Discovery of the Bonin Islands

Discovery of the Bonin Islands is attributed to the Spanish explorer Villalobos in 1543. Spain, however, never pushed her claims, although the islands lay along the route of the galleons between the Philippines and Mexico. The Japanese colonized the islands in the nineteenth century, claiming ownership on the traditional discovery by Daimyo Ogasawara Sadayori in 1593. He is credited with holding the islands as a fief from the Emperor of Japan, and of founding a colony that continued until 1624. Apparently the islands were then forgotten, as they were noted as a new discovery when visited by a Japanese ship blown off its course in 1675. The name "Bonins" is believed to be derived from "Bunin-shima," applied by the storm-driven sailors to denote the island's lack of population.

The islands first acquired importance during the Pacific whaling period. Claims of sovereignty were made for several countries by visiting ship captains, but none of these was followed through, until the British consul in Honolulu sent out a party of colonists in 1830. Settlement was made at Port Lloyd (Omura) on Peel Island ( Chichishima). The group included two Americans, one of whom, Nathaniel Savory, became the recognized leader, and was elected governor after the death of the appointed British representative. Perry visited the islands in 1853, made proposals for the establishment of a coaling station, and delegated one of his officers to proclaim formally the sovereignty of the United States over Haha-jima. Both these actions drew protests from the British government. However, neither government protested in 1861 when the Japanese established a hundred colonists across the bay from Port Lloyd. This venture failed within 15 months for lack of suitable land for rice cultivation. In 1875 Japan, after an official visit by government representatives, announced ownership of the islands, and both the United States and Great Britain acceded the claim. Further settlement was restricted to Japanese immigrants, and the early colonists were soon outnumbered. Because of their checkered history of discovery and settlement, all the islands have English and American as well as Japanese names.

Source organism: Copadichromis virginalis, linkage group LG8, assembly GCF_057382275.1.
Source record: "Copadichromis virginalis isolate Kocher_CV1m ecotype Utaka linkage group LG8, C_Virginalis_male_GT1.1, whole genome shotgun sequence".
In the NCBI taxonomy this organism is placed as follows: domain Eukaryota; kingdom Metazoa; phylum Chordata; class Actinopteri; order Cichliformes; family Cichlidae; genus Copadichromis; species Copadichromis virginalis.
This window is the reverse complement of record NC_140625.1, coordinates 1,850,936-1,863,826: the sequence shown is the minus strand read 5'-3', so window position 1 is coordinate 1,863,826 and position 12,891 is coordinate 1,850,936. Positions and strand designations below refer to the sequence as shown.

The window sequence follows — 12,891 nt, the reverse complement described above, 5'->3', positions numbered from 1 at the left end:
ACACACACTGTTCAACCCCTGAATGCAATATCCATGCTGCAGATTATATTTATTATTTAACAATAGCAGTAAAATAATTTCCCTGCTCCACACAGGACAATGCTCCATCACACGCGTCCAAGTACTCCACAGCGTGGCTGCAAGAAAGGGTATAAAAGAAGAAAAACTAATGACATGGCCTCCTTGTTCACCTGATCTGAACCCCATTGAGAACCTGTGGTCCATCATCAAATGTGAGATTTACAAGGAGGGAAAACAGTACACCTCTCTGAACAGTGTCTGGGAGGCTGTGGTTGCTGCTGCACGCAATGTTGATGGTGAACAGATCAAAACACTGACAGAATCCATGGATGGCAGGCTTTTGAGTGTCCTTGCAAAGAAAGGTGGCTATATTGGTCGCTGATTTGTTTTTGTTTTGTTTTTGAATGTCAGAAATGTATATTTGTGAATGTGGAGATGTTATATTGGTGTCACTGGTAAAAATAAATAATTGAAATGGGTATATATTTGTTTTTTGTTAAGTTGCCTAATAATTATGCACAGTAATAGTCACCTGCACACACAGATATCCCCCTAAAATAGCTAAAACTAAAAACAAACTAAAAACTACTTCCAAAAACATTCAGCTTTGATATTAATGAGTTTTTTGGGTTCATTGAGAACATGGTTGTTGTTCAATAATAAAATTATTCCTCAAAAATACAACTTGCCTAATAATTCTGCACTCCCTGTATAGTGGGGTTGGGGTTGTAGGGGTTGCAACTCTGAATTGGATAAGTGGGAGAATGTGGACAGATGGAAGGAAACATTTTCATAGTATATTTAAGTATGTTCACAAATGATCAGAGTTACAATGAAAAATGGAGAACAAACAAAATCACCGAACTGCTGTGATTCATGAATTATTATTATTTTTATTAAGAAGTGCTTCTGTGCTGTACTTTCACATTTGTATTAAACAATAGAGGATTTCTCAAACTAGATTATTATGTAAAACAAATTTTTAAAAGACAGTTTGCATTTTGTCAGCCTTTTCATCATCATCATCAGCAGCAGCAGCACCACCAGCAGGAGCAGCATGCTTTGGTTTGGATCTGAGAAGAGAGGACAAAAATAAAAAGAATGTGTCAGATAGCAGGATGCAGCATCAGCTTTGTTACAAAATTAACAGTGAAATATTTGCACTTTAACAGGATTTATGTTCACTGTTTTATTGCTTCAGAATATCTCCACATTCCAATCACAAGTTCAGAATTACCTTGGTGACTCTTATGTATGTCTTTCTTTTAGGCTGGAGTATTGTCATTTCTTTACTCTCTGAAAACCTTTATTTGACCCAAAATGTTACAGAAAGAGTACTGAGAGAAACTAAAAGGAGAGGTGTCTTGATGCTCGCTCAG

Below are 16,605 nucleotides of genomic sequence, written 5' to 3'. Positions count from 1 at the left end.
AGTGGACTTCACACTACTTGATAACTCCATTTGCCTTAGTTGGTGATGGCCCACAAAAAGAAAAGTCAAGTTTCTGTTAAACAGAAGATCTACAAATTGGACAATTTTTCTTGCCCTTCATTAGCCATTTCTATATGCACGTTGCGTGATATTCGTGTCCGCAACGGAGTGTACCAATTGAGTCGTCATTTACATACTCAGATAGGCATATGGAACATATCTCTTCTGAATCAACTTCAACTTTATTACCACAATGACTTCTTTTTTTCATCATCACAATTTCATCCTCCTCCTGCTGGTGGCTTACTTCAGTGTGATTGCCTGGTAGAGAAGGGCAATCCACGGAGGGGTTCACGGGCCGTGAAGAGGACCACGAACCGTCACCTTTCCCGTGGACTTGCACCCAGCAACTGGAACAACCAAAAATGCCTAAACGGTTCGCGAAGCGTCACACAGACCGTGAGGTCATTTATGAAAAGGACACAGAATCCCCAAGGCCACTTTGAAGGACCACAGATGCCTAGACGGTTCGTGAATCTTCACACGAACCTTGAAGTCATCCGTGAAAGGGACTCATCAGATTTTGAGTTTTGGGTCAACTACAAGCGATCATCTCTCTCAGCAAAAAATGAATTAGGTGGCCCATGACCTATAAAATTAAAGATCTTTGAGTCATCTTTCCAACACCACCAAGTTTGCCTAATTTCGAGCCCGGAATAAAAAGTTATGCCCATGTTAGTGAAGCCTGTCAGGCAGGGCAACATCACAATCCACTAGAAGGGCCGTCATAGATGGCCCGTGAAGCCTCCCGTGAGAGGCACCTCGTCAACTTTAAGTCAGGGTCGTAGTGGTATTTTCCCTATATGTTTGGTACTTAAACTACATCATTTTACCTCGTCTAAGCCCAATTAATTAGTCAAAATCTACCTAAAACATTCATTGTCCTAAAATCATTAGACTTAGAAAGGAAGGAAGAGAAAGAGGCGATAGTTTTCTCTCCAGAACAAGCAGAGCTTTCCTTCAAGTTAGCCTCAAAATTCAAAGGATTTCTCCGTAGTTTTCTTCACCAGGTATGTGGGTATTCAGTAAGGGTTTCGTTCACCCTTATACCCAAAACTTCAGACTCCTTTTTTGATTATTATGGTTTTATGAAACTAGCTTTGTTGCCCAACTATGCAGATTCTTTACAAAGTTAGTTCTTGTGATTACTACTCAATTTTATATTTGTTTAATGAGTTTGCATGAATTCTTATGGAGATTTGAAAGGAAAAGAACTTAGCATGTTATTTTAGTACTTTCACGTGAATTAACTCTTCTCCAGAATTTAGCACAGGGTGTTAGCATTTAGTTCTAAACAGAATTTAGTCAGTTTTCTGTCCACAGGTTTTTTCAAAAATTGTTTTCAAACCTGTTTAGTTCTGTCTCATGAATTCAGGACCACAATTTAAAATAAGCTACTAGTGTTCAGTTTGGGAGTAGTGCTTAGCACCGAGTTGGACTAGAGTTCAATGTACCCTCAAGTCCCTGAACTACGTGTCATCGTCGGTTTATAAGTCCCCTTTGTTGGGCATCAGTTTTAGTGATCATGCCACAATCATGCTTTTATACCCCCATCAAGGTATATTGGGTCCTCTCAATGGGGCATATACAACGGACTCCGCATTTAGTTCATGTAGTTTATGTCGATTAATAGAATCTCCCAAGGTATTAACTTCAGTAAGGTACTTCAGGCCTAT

The chain, extending over a distance of 85 miles, is made up of three island clusters, Mukoshima-rettŌ ( Parry Group) ChichishimarettŌ ( Beechey Group), and Hahajima-rettŌ ( Bailey Group), each occupying the central portion of a submarine ridge. All the Bonin Islands are irregular in shape, with cliffed shores, abrupt slopes, and few areas of level land. Beaches occur only at the head of coves. Altogether there are ninety-seven islands and islets in the chain, but their total area is less than 30 square miles. Early descriptions of the Bonin Islands report luxuriant tropical vegetation from water's edge to the highest peaks. Most of the timber trees have been cut, and the remaining woodland, about 50 per cent of the island area, is scrubby and thicket-like owing to thin soils and strong winds. Predominant trees are palms and pandanus, which grow up to an elevation of 650 feet. Tall grass covers the ridges and steep slopes, and the tree growth reaches its most vigorous development in the sheltered and more fertile valleys. Most of the streams are intermittent. The underlyink rocks are andesitic lavas, tuffs, and agglomerates capped with coral limestone.

The early settlers traded with the whalers, exchanging vegetables and fruits for whatever manufactured goods the ships might have to offer. Although money was sometimes accepted, it had no local use. Under the Japanese, sugar, truck, and fruit production were developed on a commercial basis, but these industries were declining because of competition with more favored areas. Only 11 per cent of the area is arable. Farms were small, averaging about 6½ acres, and they were often broken into scattered irregular plots adjusted to the contours. There was some dispersed settlement along the coastal roads, in the valleys, and at clearings in the forest, but most of the farmers lived in the villages. Approximately 60 per cent of the farmers were tenants brought in by development companies. Fishing was the major industry, supplying an export as well as an important item in the local diet. Salted whale, dried, salted, and canned tuna and bonita made up the greater part of the export that also included dried seaweed and canned turtle and oysters.

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